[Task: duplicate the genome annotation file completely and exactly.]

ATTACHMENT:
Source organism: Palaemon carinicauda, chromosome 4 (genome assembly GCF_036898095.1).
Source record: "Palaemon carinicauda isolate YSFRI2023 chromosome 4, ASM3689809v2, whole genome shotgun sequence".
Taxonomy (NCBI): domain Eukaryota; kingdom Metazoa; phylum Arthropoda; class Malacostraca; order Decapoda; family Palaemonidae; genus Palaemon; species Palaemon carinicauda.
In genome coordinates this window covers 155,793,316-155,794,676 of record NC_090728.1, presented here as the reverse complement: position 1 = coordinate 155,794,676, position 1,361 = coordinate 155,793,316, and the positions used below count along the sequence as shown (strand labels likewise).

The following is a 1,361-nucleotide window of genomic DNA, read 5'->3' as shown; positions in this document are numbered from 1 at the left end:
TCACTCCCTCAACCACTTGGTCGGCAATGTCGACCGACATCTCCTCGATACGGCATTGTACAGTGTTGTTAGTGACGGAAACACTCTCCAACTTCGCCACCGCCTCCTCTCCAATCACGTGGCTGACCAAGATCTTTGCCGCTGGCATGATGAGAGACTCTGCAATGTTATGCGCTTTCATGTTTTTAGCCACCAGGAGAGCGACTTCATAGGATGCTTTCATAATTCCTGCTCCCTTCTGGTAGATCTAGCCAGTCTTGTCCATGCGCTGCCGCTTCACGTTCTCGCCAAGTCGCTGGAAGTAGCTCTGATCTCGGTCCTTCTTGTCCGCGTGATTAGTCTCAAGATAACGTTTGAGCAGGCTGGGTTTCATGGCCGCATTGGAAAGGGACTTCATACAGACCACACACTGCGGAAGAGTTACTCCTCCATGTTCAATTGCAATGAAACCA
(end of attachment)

Source organism: Palaemon carinicauda, chromosome 4 (genome assembly GCF_036898095.1).
Source record: "Palaemon carinicauda isolate YSFRI2023 chromosome 4, ASM3689809v2, whole genome shotgun sequence".
Taxonomy (NCBI): domain Eukaryota; kingdom Metazoa; phylum Arthropoda; class Malacostraca; order Decapoda; family Palaemonidae; genus Palaemon; species Palaemon carinicauda.
In genome coordinates this window covers 155,793,316-155,794,676 of record NC_090728.1, presented here as the reverse complement: position 1 = coordinate 155,794,676, position 1,361 = coordinate 155,793,316, and the positions used below count along the sequence as shown (strand labels likewise).

The following is a 1,361-nucleotide window of genomic DNA, read 5'->3' as shown; positions in this document are numbered from 1 at the left end:
TCACTCCCTCAACCACTTGGTCGGCAATGTCGACCGACATCTCCTCGATACGGCATTGTACAGTGTTGTTAGTGACGGAAACACTCTCCAACTTCGCCACCGCCTCCTCTCCAATCACGTGGCTGACCAAGATCTTTGCCGCTGGCATGATGAGAGACTCTGCAATGTTATGCGCTTTCATGTTTTTAGCCACCAGGAGAGCGACTTCATAGGATGCTTTCATAATTCCTGCTCCCTTCTGGTAGATCTAGCCAGTCTTGTCCATGCGCTGCCGCTTCACGTTCTCGCCAAGTCGCTGGAAGTAGCTCTGATCTCGGTCCTTCTTGTCCGCGTGATTAGTCTCAAGATAACGTTTGAGCAGGCTGGGTTTCATGGCCGCATTGGAAAGGGACTTCATACAGACCACACACTGCGGAAGAGTTACTCCTCCATGTTCAATTGCAATGAAACCA